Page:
• Decentralization: Although, as mentioned, cheap branching is a key feature of Git, its primary design goal was to make possible a fully distributed version control for the linux operating system, such that no central authority could possibly take ownership of its development. This design is arguably Git’s true super-power; and likewise, because We is built on Holochain, it also provides generalized group-forming capability in the fully distributed context. No central servers or infrastructure is necessary. Simply install the Holochain Launcher and then pick “We” from the App Library.
  • Agent-centricity: As a consequence of being built on Holochain, We’s core intent of group collaboration happens from an architecture of empowered agency. Individuals can start groups on-the-fly without request from any authority. Within groups individuals must opt-in to any applet that other agents propose for the group.

Where “We” is going…

The initial release of We demonstrates the key Collaborative Power functionality of adding new applets into social spaces on-the-fly. The next steps come from adding compositional grammatics to applets. These grammatics exist at a few levels:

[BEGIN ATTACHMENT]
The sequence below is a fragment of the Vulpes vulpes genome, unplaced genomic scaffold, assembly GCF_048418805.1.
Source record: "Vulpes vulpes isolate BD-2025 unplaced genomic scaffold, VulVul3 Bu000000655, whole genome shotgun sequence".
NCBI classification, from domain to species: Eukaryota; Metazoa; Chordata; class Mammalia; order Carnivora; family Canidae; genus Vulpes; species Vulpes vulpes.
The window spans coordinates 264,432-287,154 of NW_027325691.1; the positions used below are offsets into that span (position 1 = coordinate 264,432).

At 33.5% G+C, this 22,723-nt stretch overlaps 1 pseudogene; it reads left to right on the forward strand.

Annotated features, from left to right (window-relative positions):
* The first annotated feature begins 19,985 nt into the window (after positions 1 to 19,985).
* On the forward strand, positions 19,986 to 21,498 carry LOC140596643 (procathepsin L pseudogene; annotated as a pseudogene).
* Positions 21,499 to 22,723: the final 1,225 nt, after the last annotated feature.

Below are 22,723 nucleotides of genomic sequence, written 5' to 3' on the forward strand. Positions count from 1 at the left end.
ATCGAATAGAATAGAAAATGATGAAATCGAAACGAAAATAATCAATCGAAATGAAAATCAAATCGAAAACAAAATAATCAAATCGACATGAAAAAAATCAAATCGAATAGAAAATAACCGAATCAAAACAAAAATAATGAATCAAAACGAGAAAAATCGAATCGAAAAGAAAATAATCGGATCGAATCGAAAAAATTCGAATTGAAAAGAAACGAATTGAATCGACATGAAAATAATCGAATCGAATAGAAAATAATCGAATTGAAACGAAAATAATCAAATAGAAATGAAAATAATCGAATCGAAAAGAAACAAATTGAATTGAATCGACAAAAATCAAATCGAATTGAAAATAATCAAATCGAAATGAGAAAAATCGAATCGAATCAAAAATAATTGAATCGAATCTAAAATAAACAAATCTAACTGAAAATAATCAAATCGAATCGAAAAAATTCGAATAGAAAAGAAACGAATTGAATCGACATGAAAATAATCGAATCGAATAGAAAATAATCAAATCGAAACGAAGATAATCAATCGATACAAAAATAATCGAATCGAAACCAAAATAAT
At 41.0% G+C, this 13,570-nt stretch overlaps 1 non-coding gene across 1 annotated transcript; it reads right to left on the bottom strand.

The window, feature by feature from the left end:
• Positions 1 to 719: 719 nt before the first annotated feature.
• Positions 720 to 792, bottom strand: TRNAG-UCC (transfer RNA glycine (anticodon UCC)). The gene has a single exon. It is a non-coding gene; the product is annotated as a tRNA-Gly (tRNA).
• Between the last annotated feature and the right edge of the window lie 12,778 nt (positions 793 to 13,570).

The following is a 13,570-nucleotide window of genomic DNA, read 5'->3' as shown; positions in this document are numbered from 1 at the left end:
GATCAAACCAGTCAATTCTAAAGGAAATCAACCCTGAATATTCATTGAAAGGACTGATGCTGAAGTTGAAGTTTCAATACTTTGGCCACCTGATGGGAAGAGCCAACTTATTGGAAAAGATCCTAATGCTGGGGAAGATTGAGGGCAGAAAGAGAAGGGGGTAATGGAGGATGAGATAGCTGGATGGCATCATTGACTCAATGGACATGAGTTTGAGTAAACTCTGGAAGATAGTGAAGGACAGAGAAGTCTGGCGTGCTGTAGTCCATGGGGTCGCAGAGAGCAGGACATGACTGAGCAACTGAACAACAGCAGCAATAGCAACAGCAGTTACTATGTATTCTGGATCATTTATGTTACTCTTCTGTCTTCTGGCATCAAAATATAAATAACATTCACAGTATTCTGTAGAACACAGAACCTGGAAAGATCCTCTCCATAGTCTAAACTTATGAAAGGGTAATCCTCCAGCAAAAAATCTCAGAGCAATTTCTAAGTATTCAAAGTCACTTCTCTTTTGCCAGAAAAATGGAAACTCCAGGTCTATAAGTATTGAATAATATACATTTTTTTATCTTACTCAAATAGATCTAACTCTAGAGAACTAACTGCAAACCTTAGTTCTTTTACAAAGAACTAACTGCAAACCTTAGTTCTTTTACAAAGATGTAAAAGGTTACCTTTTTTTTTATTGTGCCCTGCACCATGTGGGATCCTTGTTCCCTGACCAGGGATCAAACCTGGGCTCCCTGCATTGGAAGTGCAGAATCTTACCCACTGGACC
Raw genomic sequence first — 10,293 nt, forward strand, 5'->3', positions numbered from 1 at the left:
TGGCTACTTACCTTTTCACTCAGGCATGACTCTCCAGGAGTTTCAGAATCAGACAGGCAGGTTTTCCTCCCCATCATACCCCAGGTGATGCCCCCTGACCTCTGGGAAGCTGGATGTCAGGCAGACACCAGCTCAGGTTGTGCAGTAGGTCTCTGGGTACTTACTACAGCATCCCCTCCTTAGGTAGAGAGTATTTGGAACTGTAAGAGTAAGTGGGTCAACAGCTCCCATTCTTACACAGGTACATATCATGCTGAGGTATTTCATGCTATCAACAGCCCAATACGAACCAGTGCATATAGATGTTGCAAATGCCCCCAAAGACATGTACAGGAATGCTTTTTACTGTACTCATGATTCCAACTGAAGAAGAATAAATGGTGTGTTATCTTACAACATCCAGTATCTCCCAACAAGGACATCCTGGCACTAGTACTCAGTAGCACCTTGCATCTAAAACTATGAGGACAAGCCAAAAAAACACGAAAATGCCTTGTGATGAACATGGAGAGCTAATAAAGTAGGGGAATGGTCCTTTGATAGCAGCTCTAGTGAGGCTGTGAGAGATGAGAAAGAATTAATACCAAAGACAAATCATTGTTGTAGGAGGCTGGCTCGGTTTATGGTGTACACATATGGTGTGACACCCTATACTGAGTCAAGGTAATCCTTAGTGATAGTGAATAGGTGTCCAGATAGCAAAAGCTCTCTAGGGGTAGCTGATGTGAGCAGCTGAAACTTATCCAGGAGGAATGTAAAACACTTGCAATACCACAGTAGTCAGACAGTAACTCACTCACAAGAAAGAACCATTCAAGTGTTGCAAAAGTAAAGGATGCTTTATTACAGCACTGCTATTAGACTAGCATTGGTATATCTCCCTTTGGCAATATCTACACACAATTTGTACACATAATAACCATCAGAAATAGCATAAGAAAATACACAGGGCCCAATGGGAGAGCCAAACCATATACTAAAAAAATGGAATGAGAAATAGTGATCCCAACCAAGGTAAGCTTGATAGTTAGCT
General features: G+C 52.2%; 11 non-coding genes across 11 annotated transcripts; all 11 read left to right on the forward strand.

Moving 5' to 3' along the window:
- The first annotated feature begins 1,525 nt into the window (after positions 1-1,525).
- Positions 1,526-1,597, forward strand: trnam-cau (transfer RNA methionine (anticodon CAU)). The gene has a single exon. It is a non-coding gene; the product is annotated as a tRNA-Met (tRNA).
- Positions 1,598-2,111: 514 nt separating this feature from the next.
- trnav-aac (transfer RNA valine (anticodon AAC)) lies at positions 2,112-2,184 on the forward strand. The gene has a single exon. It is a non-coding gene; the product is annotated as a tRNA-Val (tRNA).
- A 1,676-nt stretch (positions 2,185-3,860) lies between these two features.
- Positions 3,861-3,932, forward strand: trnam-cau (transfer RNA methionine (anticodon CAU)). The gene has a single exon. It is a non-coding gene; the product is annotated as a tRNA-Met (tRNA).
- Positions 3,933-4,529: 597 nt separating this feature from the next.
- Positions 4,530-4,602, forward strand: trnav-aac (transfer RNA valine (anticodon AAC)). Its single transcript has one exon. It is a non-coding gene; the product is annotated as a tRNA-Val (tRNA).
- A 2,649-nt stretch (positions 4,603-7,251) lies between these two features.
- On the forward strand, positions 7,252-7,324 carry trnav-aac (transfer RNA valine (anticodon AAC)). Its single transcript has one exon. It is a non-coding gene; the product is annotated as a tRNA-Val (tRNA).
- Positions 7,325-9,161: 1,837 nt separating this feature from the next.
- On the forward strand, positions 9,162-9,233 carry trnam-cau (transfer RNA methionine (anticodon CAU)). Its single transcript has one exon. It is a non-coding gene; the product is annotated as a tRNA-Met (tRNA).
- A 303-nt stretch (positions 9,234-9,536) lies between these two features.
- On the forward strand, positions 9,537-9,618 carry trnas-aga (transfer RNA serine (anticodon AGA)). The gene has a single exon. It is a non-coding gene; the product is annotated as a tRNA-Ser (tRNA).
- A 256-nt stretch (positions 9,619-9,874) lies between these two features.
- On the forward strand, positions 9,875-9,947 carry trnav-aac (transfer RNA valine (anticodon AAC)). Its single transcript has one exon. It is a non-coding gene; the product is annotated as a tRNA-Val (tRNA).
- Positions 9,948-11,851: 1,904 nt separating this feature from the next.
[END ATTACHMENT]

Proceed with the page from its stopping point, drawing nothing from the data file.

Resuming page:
1. Visual: the ability to visually compose applet UIs into complex dashboards/layouts instead of just toggling between monolithic UIs.
  2. Templating: the ability to create a preset menu of applets that work well together and are easily installable as a group, including their layouts.
  3. Functional (the 4 “F”s); the ability to evolve social spaces over time:
    1. Forge: meaning the visual and templating for new group formation. 
    2. Federate: inter-group protocols and connections that allow groups membraned interactions
    3. Fork: easy spinning up of new groups from existing groups, including data transferability.
    4. Fuse: easy merging of groups together. 

Subsequent releases of We will focus on adding in all these grammatical elements, listed above.